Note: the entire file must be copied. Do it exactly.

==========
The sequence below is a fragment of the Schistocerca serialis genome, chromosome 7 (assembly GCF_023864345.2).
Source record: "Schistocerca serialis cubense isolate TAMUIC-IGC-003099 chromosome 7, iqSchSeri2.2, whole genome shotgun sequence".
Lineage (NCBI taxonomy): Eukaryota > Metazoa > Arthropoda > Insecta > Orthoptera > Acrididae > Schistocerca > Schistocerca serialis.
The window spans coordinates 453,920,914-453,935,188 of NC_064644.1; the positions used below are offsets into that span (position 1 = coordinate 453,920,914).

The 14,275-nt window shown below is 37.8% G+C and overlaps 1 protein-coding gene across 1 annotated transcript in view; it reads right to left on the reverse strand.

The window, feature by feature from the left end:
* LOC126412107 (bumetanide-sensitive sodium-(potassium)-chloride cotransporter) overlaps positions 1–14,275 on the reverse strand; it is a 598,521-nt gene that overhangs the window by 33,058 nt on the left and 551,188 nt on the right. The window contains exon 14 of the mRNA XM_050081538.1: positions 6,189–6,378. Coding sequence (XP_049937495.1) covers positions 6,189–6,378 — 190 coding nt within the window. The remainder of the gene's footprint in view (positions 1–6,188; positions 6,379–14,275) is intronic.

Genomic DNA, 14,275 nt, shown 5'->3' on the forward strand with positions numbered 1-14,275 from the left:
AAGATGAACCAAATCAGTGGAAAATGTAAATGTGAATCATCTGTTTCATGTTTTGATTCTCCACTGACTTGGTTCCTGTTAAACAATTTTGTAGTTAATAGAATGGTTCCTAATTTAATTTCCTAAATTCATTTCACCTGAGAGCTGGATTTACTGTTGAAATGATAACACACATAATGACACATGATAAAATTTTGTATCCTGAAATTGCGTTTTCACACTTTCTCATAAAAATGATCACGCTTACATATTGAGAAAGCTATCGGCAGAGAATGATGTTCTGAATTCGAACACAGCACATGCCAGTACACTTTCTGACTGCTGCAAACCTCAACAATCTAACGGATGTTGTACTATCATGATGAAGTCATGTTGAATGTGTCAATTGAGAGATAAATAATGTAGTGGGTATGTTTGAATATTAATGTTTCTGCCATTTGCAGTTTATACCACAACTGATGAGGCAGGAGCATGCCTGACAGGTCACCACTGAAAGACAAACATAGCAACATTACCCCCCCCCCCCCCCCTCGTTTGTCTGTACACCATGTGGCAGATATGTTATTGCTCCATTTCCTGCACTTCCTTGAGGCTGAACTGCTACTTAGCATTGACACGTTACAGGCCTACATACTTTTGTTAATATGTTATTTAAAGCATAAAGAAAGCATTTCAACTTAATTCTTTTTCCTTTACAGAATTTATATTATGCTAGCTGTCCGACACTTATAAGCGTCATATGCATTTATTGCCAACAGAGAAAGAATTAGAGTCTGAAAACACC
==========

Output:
The sequence below is a fragment of the Schistocerca serialis genome, chromosome 7 (assembly GCF_023864345.2).
Source record: "Schistocerca serialis cubense isolate TAMUIC-IGC-003099 chromosome 7, iqSchSeri2.2, whole genome shotgun sequence".
Lineage (NCBI taxonomy): Eukaryota > Metazoa > Arthropoda > Insecta > Orthoptera > Acrididae > Schistocerca > Schistocerca serialis.
The window spans coordinates 453,920,914-453,935,188 of NC_064644.1; the positions used below are offsets into that span (position 1 = coordinate 453,920,914).

The 14,275-nt window shown below is 37.8% G+C and overlaps 1 protein-coding gene across 1 annotated transcript in view; it reads right to left on the reverse strand.

The window, feature by feature from the left end:
* LOC126412107 (bumetanide-sensitive sodium-(potassium)-chloride cotransporter) overlaps positions 1–14,275 on the reverse strand; it is a 598,521-nt gene that overhangs the window by 33,058 nt on the left and 551,188 nt on the right. The window contains exon 14 of the mRNA XM_050081538.1: positions 6,189–6,378. Coding sequence (XP_049937495.1) covers positions 6,189–6,378 — 190 coding nt within the window. The remainder of the gene's footprint in view (positions 1–6,188; positions 6,379–14,275) is intronic.

Genomic DNA, 14,275 nt, shown 5'->3' on the forward strand with positions numbered 1-14,275 from the left:
AAGATGAACCAAATCAGTGGAAAATGTAAATGTGAATCATCTGTTTCATGTTTTGATTCTCCACTGACTTGGTTCCTGTTAAACAATTTTGTAGTTAATAGAATGGTTCCTAATTTAATTTCCTAAATTCATTTCACCTGAGAGCTGGATTTACTGTTGAAATGATAACACACATAATGACACATGATAAAATTTTGTATCCTGAAATTGCGTTTTCACACTTTCTCATAAAAATGATCACGCTTACATATTGAGAAAGCTATCGGCAGAGAATGATGTTCTGAATTCGAACACAGCACATGCCAGTACACTTTCTGACTGCTGCAAACCTCAACAATCTAACGGATGTTGTACTATCATGATGAAGTCATGTTGAATGTGTCAATTGAGAGATAAATAATGTAGTGGGTATGTTTGAATATTAATGTTTCTGCCATTTGCAGTTTATACCACAACTGATGAGGCAGGAGCATGCCTGACAGGTCACCACTGAAAGACAAACATAGCAACATTACCCCCCCCCCCCCCCCTCGTTTGTCTGTACACCATGTGGCAGATATGTTATTGCTCCATTTCCTGCACTTCCTTGAGGCTGAACTGCTACTTAGCATTGACACGTTACAGGCCTACATACTTTTGTTAATATGTTATTTAAAGCATAAAGAAAGCATTTCAACTTAATTCTTTTTCCTTTACAGAATTTATATTATGCTAGCTGTCCGACACTTATAAGCGTCATATGCATTTATTGCCAACAGAGAAAGAATTAGAGTCTGAAAACACC